Calista and Boris smiled, too. Too widely, perhaps. But somehow, it didn’t feel like that. It didn’t feel real. Had he become a cynic that couldn’t enjoy this miracle after so long? Or was he stuck on the fact that his parents thought it was better to send him away, make him believe he was an orphan, and only get him now that they didn’t have to raise him?
In any case, he was there now, and Landon would have to make the best out of an odd situation.
Over the next few weeks, he tried to adapt. His parents had maids and cooks at their disposal and seemingly endless money. He played video games for hours, ate what he wanted, and Boris gave him a car to start learning how to drive.
“I’ll get you your own car when you have a license. For now, use my old car,” his father said. It was a 2021 fancy SUV, so it wasn’t really “old,” but Landon was learning that his parents didn’t have any sense of reality, meaning they had always lived with this kind of luxury.
While trying to learn to drive, Landon thought about the person he would be if he had grown up like this. He may have gone to a private school and college. Would he be a snob? A bully? A spoiled brat?
Perhaps, Boris and Calista – although misguided and superficial – had done him a favor after all. Landon couldn’t decide. Some days, he felt angry at them, but he never said anything. On other days, he felt grateful for all they’d been giving him now. He was free. Other times, he was just numb and confused about the future.
“I want to go college, Dad,” Landon requested. It had been a few months since they took him home. “What major did you pick?”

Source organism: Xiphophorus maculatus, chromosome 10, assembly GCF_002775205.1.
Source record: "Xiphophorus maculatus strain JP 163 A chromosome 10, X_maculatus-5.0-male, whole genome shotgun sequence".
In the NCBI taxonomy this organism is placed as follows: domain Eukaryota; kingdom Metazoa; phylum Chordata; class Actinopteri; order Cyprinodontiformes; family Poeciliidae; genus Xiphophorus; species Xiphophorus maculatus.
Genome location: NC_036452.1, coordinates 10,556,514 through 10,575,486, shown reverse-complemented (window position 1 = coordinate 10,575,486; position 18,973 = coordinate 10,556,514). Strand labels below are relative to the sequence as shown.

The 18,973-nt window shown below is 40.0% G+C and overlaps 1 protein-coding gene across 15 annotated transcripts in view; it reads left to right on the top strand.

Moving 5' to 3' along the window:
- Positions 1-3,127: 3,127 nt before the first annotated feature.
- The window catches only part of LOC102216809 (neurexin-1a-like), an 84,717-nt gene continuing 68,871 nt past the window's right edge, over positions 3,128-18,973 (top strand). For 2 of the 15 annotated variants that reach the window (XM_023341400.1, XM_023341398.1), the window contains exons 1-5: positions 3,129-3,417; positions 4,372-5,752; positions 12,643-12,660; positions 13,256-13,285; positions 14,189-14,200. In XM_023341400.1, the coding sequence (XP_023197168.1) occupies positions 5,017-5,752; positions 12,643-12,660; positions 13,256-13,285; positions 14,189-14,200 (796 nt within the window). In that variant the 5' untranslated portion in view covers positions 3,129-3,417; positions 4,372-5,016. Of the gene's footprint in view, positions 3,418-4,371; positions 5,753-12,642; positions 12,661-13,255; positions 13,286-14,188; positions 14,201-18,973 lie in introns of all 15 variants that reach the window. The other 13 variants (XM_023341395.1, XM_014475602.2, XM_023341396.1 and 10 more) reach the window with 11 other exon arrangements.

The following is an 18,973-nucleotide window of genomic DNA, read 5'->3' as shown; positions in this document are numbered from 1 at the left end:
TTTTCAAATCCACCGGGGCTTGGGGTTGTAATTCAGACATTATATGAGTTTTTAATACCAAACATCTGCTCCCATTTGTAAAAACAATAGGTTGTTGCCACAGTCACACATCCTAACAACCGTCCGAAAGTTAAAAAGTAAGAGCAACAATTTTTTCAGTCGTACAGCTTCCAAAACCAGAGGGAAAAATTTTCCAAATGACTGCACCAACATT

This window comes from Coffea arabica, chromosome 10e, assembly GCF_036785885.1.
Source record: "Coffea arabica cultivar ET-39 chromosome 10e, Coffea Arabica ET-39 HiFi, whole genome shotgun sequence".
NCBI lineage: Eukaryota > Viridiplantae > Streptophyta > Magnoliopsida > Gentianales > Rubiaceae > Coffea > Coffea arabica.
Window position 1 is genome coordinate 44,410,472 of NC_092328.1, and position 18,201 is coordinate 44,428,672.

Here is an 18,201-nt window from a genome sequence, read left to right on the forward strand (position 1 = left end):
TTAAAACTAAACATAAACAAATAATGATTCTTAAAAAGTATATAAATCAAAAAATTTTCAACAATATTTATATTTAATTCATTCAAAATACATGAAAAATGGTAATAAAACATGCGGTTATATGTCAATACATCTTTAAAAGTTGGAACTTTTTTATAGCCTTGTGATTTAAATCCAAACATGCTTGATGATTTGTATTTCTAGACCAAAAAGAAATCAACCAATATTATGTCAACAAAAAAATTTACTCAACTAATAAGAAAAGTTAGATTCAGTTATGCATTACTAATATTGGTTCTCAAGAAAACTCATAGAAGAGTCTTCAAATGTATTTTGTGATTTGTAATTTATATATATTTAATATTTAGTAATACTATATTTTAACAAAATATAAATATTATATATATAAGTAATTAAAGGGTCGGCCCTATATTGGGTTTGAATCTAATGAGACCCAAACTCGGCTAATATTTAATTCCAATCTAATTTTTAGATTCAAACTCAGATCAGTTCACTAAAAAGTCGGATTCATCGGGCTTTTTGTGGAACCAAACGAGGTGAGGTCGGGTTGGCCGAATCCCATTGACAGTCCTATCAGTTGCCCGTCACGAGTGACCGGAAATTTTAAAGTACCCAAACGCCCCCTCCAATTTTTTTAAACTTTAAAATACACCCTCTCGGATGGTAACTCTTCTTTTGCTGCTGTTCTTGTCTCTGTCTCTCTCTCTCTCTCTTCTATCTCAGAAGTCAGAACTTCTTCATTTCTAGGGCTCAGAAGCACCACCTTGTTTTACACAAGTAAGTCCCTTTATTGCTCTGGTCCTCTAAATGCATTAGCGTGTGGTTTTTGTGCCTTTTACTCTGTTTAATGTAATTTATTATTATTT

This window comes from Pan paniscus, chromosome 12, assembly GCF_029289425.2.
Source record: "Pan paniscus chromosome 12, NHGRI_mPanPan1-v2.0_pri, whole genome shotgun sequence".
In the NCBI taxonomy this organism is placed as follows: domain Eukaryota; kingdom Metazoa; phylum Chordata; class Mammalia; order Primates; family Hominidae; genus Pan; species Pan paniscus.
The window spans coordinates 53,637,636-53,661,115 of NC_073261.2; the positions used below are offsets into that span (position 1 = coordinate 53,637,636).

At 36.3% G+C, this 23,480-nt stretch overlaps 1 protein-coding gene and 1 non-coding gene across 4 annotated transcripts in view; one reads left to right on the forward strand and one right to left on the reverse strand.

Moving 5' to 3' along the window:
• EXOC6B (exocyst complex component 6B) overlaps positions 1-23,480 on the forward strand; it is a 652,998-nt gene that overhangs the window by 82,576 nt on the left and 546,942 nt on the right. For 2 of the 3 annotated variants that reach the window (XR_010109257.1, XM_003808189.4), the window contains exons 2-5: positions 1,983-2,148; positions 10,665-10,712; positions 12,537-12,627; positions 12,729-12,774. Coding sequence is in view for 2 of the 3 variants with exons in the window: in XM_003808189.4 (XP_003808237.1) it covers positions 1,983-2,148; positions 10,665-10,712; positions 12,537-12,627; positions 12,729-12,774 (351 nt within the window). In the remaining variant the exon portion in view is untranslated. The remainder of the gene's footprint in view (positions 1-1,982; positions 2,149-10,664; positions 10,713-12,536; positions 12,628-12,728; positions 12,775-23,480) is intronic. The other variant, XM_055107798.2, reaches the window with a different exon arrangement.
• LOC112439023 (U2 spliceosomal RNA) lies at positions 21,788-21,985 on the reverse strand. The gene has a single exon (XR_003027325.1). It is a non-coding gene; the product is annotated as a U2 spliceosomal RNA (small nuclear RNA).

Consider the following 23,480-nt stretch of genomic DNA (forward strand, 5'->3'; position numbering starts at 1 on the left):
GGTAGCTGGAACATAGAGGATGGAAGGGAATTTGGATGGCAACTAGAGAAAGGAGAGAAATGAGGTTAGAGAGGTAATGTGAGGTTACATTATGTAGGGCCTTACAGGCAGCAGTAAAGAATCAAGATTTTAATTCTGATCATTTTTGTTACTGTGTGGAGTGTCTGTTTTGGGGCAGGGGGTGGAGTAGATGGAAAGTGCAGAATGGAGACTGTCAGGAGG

“Oh, dear boy. I was a business major all the way. I’m glad you’re thinking of the future. Business would be great. Mr. Callaghan told us you were always good at math. Let me call up some tutors I know, and set up you,” Boris suggested, and Calista was glad.
Landon had started calling them Mom and Dad, and they were so happy. He was still unsure about everything they had done but was trying to move on.
Soon, he took the SATs, applied to college, and got into a fancy school near their town. His parents rented him a nice condo, furnished it, and told him to call if he needed something. Landon was curious to know if they were trying to compensate for the lost years or if they just fixed everything with money.
Regardless, he would use anything they gave him to his advantage. He went to college, graduated with honors, and Boris offered him a position at his company.
“You’re going to inherit the business after all. I’m so proud of you,” his father said at his graduation dinner. His mother celebrated by drinking too much.
Landon took to the business quickly. He was quick on his feet, knew how to negotiate despite being timid his entire life, and worked his way up and up, despite technically being a nepotism baby. Soon, his father gave him more responsibilities, and by the end of that year, he was running things for him.
“Is this revenge or something? We loved you!” Calista wailed.
“I’m so glad we have a son running things now. I can finally plan that months-long trip to Europe I’ve been dying for,” Calista revealed one night.
“Will you watch our company while we’re away?” Boris asked, and Landon nodded.
“Of course, Dad. I can run it in my sleep,” he laughed. His parents joined in the merriment, and they left for Europe a few days later.
Calista and Boris were gone for four months, and Landon finally made a decision after years of trying to think and reflect on his feelings. He felt somewhat guilty, but it had to be done.